Designers needed for RSI diagnosis research

Medical charity Action Research is calling for designers who use a computer mouse and keyboard for more than half their working day to take part in its research into repetitive strain injury (RSI).

Physiologist Dr Bruce Lynn and physiotherapist Jane Greening are researching the functioning of nerves in the hands and arms to improve diagnosis of RSI.

Research by the TUC suggests that 200 000 new cases occur each year, of which 50 000 people exhibit chronic pain in the upper limbs with no obvious cause. The remainder are people with medically recognised conditions.

“Getting an accepted diagnosis is the first hurdle anyone must cross to get compensation or some benefits,” a spokesman at the Health and Safety Commission confirms.

“The test is quite simple,” says Greening. “It takes 45 minutes and doesn’t hurt in any way.”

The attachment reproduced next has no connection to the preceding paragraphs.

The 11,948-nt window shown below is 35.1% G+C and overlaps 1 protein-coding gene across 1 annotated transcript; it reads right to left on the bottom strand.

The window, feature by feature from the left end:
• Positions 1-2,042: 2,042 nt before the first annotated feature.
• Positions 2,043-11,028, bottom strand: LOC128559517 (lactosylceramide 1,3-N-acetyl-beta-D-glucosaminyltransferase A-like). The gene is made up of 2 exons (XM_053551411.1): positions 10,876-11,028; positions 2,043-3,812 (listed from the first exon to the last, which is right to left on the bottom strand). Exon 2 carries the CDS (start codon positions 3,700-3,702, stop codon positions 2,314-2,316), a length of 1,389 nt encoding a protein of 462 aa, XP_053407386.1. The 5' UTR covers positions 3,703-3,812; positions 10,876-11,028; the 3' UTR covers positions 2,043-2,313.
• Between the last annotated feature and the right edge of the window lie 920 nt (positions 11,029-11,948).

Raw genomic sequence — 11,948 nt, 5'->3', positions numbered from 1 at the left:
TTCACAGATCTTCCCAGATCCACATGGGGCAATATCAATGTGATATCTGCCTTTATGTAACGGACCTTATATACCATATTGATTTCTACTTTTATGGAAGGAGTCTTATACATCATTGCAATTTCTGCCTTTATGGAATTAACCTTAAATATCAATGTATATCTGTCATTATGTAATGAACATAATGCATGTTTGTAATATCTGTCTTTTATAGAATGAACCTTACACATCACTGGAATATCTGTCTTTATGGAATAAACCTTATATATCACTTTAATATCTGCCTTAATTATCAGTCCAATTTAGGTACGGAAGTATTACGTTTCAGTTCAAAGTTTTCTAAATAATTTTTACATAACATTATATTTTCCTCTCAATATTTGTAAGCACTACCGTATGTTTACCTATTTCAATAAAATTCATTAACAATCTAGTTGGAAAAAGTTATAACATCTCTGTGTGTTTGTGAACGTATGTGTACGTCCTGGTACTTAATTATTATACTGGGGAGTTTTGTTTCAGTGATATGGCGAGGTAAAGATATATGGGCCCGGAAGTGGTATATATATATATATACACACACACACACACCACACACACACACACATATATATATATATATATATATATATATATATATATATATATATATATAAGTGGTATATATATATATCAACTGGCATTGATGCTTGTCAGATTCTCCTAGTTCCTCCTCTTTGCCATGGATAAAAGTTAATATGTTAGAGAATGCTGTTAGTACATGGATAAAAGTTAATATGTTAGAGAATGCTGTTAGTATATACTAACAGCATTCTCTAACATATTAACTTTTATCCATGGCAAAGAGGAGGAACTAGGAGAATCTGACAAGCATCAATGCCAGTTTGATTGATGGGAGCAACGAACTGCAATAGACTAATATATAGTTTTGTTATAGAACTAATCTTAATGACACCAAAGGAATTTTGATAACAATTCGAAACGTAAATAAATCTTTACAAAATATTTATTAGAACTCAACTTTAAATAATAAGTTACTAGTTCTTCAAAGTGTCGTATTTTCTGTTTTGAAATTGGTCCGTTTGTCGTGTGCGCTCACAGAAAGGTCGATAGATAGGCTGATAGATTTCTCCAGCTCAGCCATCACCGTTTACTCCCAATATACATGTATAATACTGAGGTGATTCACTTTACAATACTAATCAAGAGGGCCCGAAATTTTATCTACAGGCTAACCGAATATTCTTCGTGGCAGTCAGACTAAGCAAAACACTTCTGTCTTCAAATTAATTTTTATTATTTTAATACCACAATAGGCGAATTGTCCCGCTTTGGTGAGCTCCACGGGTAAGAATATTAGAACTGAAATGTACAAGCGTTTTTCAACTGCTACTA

Chartered Society of Designers director Brian Lymbery says: “Although we don’t have information that risks for designers are higher than other computer users, they are probably more aware of the correct use of equipment than some groups. But we do support this kind of research, which may help in the prevention of what can be a severe condition.”

Interested designers who can come to London, have not suffered from whiplash, severe injuries to the neck or upper limbs, diabetes or rheumatoid arthritis and are not pregnant should write with brief details to Jane Greening, Arthur Stanley House, School of Physiotherapy, 40 Tottenham Street, London W1P 0NJ.

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